The signature of the EU and many of its member states resulted in widespread protests across Europe. European Parliament rapporteur Kader Arif resigned. His replacement, British MEP David Martin, recommended that the Parliament should reject ACTA, stating: "The intended benefits of this international agreement are far outweighed by the potential threats to civil liberties". On 4 July 2012, the European Parliament declined its consent, effectively rejecting it, 478 votes to 39, with 165 abstentions.

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πŸ”— 2022 Oder Environmental Disaster

πŸ”— International relations πŸ”— Germany πŸ”— Disaster management πŸ”— Poland πŸ”— Current events πŸ”— Rivers

The 2022 Oder environmental disaster is a mass die-off of fish, beavers and other wildlife in the Oder river in Poland and Germany, causing a health and environmental crisis in large parts of the country and subsequently a political scandal.

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πŸ”— Policy laundering

πŸ”— International relations πŸ”— Politics

Policy laundering is the disguising of the origins of political decisions, laws, or international treaties. The term is based on the similar money laundering.

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πŸ”— Operation Gladio

πŸ”— United States/U.S. Government πŸ”— United States πŸ”— International relations πŸ”— Germany πŸ”— Military history πŸ”— Military history/North American military history πŸ”— Military history/United States military history πŸ”— Europe πŸ”— Italy πŸ”— Sociology πŸ”— Organizations πŸ”— Military history/German military history πŸ”— Military history/French military history πŸ”— Military history/Cold War πŸ”— Cold War πŸ”— Military history/Dutch military history πŸ”— Rome πŸ”— European history πŸ”— Military history/Italian military history πŸ”— Military history/European military history πŸ”— Military history/British military history πŸ”— Military history/Post-Cold War πŸ”— NATO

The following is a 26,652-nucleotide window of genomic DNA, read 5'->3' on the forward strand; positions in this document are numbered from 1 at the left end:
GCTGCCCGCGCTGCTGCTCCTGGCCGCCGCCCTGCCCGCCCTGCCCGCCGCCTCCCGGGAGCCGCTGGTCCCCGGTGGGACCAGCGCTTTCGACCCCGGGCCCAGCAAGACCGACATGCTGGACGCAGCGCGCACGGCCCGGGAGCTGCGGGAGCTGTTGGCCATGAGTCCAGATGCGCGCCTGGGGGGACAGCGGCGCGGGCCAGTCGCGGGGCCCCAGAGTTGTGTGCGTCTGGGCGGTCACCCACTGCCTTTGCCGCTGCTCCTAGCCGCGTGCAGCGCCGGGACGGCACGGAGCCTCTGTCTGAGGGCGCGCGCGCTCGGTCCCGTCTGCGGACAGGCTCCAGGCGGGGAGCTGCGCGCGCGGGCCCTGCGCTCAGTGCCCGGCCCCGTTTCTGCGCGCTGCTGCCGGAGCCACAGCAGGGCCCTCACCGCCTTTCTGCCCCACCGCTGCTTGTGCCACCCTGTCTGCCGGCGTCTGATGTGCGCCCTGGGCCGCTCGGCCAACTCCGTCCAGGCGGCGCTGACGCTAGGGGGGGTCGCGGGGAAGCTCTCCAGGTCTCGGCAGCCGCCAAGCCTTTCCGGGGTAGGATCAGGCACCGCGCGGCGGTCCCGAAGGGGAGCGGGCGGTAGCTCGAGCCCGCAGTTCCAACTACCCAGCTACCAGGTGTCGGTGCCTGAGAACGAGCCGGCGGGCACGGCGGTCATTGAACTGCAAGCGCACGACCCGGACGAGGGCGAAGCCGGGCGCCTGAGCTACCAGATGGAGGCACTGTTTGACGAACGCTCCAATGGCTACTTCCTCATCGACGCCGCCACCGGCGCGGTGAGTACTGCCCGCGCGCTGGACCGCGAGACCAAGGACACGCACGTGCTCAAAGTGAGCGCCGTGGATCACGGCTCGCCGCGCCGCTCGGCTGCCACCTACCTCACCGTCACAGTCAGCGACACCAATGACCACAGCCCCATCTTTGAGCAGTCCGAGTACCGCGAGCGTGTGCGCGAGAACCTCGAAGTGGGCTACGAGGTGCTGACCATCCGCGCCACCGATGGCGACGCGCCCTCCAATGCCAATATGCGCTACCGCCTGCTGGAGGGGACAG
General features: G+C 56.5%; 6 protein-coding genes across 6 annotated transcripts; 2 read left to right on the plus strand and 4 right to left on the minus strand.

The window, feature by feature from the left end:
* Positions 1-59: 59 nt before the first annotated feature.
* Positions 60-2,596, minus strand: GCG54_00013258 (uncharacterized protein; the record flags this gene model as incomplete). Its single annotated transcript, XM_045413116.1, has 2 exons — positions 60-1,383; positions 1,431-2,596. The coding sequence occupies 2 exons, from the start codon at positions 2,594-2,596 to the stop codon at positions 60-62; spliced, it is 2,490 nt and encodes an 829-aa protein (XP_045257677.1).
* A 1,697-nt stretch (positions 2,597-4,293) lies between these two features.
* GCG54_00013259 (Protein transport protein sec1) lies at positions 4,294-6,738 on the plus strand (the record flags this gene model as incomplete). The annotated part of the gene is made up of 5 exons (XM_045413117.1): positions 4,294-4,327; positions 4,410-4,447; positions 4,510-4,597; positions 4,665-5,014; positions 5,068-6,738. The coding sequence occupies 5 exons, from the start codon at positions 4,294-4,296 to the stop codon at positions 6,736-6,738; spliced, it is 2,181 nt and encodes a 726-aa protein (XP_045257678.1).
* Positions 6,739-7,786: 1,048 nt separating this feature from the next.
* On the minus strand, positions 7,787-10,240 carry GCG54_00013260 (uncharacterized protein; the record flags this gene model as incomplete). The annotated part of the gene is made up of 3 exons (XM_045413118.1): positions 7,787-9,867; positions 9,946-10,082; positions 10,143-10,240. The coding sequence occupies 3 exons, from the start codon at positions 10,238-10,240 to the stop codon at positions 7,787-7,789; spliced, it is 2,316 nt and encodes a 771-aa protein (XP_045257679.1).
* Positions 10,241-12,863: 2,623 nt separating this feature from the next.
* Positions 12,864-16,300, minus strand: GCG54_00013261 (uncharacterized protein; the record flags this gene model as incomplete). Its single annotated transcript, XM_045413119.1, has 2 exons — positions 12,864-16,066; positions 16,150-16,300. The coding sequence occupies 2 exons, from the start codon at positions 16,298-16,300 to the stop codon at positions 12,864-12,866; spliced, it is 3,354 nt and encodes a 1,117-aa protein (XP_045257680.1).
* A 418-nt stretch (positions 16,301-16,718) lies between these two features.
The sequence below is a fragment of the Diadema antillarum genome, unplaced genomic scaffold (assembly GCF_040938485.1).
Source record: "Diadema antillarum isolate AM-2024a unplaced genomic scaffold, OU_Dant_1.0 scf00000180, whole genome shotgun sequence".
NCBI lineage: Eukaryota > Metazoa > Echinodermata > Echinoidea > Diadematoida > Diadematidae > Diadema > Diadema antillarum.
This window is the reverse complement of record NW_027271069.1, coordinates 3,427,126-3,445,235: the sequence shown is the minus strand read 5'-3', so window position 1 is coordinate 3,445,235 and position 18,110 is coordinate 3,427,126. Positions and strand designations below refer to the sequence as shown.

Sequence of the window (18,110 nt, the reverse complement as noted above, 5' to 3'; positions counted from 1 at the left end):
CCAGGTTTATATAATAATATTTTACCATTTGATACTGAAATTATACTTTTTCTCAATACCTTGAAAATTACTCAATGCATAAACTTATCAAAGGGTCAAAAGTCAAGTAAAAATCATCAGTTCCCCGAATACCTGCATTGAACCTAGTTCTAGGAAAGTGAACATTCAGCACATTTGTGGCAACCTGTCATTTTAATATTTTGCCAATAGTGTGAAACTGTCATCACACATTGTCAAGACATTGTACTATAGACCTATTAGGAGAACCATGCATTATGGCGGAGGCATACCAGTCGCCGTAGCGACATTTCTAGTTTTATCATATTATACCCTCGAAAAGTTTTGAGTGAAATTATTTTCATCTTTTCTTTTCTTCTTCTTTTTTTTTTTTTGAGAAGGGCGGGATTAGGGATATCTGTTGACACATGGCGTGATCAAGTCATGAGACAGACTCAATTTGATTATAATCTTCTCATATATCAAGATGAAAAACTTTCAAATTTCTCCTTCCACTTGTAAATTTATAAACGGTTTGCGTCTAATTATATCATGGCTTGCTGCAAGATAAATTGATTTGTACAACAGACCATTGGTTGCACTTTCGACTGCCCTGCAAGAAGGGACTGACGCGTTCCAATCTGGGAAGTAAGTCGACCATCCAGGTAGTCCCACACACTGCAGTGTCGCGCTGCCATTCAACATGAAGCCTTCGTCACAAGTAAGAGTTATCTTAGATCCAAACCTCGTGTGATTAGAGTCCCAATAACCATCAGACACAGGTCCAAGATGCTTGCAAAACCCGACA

Operation Gladio is the codename for clandestine "stay-behind" operations of armed resistance that were organized by the Western Union (WU), and subsequently by NATO and the CIA, in collaboration with several European intelligence agencies. The operation was designed for a potential Warsaw Pact invasion and conquest of Europe. Although Gladio specifically refers to the Italian branch of the NATO stay-behind organizations, "Operation Gladio" is used as an informal name for all of them. Stay-behind operations were prepared in many NATO member countries, and some neutral countries.

During the Cold War, some anti-communist armed groups engaged in the harassment of left-wing parties, torture, terrorist attacks, and massacres in countries such as Italy. The role of the CIA and other intelligence organisations in Gladioβ€”the extent of its activities during the Cold War era and any responsibility for terrorist attacks perpetrated in Italy during the "Years of Lead" (late 1960s–early 1980s)β€”is the subject of debate.

In 1990, the European Parliament adopted a resolution alleging that military secret services in certain member states were involved in serious terrorism and crime, whether or not their superiors were aware. The resolution also urged investigations by the judiciaries of the countries in which those armies operated, so that their modus operandi and actual extension would be revealed. To date, only Italy, Switzerland and Belgium have had parliamentary inquiries into the matter.